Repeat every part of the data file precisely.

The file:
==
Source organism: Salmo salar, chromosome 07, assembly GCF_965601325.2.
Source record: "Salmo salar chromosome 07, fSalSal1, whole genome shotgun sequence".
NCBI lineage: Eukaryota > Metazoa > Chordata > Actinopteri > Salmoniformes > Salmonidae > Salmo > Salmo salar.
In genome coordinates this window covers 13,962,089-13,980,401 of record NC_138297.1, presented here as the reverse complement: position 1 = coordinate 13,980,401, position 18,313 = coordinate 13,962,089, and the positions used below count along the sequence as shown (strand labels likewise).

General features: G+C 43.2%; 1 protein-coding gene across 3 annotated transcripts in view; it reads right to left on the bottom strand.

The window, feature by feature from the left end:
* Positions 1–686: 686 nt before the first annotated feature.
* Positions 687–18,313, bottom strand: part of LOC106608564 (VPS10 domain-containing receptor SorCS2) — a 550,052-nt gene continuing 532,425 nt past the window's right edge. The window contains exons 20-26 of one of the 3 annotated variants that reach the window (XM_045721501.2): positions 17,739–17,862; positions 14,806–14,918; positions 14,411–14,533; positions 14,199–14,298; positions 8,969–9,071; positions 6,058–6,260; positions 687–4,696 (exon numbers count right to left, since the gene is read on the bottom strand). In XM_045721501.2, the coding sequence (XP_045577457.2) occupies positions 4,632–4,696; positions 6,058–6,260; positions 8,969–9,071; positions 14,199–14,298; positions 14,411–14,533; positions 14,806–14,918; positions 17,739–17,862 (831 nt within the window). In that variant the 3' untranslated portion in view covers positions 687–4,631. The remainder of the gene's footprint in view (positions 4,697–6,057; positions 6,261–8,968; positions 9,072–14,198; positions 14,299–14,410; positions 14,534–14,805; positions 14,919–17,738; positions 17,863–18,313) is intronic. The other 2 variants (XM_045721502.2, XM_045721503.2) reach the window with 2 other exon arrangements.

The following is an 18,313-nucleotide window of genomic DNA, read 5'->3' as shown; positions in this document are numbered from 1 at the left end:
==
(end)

Source organism: Salmo salar, chromosome 07, assembly GCF_965601325.2.
Source record: "Salmo salar chromosome 07, fSalSal1, whole genome shotgun sequence".
NCBI lineage: Eukaryota > Metazoa > Chordata > Actinopteri > Salmoniformes > Salmonidae > Salmo > Salmo salar.
In genome coordinates this window covers 13,962,089-13,980,401 of record NC_138297.1, presented here as the reverse complement: position 1 = coordinate 13,980,401, position 18,313 = coordinate 13,962,089, and the positions used below count along the sequence as shown (strand labels likewise).

General features: G+C 43.2%; 1 protein-coding gene across 3 annotated transcripts in view; it reads right to left on the bottom strand.

The window, feature by feature from the left end:
* Positions 1–686: 686 nt before the first annotated feature.
* Positions 687–18,313, bottom strand: part of LOC106608564 (VPS10 domain-containing receptor SorCS2) — a 550,052-nt gene continuing 532,425 nt past the window's right edge. The window contains exons 20-26 of one of the 3 annotated variants that reach the window (XM_045721501.2): positions 17,739–17,862; positions 14,806–14,918; positions 14,411–14,533; positions 14,199–14,298; positions 8,969–9,071; positions 6,058–6,260; positions 687–4,696 (exon numbers count right to left, since the gene is read on the bottom strand). In XM_045721501.2, the coding sequence (XP_045577457.2) occupies positions 4,632–4,696; positions 6,058–6,260; positions 8,969–9,071; positions 14,199–14,298; positions 14,411–14,533; positions 14,806–14,918; positions 17,739–17,862 (831 nt within the window). In that variant the 3' untranslated portion in view covers positions 687–4,631. The remainder of the gene's footprint in view (positions 4,697–6,057; positions 6,261–8,968; positions 9,072–14,198; positions 14,299–14,410; positions 14,534–14,805; positions 14,919–17,738; positions 17,863–18,313) is intronic. The other 2 variants (XM_045721502.2, XM_045721503.2) reach the window with 2 other exon arrangements.

The following is an 18,313-nucleotide window of genomic DNA, read 5'->3' as shown; positions in this document are numbered from 1 at the left end: